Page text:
You can download my inaugural address aas PDF from dspace.ou.nl at:
As an abstract:
Technology pervades ever more and ever deeper the very fabric of our Life. Science fiction writers draw a vision of a world enhanced with sensor grids and nano-bots in which we live surrounded by ubiquitous technology embedded in everyday objects. For some of us this vision of the future might be scaring, for others bright. Here I would like to discuss the impact this change has on learning and the research necessary to create the available technological options and choices for supporting learning. This address tries to take a broad perspective on learning in a technology enhanced world and define the road to a better understanding of context in ubiquitous learning support.
On the one hand ubiquitous technology nowadays changes the way we communicate and it enhances our capabilities to connect with others or interact with our augmented environment. These media are by no means neutral, interchangeable instruments that just support human needs, but instead they are assumed to actively enable new modes of human behaviour and human learning: people change by their tools (Feenberg, 1991).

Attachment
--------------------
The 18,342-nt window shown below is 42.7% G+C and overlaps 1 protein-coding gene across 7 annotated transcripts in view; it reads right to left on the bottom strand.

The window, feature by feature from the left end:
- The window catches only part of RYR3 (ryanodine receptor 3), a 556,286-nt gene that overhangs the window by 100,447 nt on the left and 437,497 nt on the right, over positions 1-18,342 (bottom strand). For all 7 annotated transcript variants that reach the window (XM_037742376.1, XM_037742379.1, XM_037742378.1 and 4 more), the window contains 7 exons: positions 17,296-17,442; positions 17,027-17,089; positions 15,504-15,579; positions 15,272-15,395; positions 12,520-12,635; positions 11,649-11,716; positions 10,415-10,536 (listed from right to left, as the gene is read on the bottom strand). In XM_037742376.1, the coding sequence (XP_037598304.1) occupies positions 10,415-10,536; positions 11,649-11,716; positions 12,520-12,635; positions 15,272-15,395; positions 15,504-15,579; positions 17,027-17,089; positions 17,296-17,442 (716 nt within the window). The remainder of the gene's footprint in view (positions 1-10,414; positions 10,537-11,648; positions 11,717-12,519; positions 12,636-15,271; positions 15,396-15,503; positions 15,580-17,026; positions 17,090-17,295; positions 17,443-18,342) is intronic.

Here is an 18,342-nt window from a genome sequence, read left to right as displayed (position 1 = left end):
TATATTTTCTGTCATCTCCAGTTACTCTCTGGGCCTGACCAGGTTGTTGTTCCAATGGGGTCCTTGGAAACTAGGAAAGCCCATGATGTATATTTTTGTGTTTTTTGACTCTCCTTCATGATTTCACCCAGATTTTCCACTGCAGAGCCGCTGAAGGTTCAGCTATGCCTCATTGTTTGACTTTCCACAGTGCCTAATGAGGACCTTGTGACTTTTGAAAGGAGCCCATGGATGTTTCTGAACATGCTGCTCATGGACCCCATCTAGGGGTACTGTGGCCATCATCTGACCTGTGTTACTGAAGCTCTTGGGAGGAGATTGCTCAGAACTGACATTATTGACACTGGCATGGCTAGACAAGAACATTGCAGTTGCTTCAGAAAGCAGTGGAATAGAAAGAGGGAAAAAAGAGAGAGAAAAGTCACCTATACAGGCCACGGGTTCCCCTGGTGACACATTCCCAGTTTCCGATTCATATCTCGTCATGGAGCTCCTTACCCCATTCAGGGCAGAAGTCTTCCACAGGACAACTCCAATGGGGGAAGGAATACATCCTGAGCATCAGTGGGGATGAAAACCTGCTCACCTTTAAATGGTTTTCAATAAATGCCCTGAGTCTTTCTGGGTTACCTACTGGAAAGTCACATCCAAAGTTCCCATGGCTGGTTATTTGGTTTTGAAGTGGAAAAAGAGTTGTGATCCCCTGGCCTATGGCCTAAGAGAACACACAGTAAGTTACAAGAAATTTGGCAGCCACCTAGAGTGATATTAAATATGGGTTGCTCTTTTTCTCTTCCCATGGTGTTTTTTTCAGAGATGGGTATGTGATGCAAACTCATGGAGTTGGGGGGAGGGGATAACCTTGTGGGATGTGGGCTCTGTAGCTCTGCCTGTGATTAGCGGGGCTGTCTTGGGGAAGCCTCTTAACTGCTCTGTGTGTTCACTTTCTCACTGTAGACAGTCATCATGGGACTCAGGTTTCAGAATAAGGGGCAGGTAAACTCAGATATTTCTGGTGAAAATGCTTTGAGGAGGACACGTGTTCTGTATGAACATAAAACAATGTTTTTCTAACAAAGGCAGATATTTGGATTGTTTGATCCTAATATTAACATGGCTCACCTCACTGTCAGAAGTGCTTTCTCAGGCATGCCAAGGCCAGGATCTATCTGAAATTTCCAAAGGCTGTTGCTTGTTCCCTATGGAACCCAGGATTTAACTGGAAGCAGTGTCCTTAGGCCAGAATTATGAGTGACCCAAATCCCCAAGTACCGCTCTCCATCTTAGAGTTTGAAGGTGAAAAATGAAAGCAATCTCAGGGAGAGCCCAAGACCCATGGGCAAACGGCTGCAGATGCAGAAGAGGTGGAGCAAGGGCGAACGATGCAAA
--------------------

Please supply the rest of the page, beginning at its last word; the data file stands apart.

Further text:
On the other hand instructional and learning sciences rarely have had an impact on the design of new technologies. In this address I will describe some evidence that we are in the middle of a qualitative change for the role of technology for learning and that there is an important contribution from the learning sciences to define future technology for learning. A key claim is that technological innovation and educational paradigms have to develop side-by-side, connecting technology innovation, educational models, and theories for contextual learning.
A key question in this work is: how can we unleash the power of contextual effects when we design ubiquitous learning support?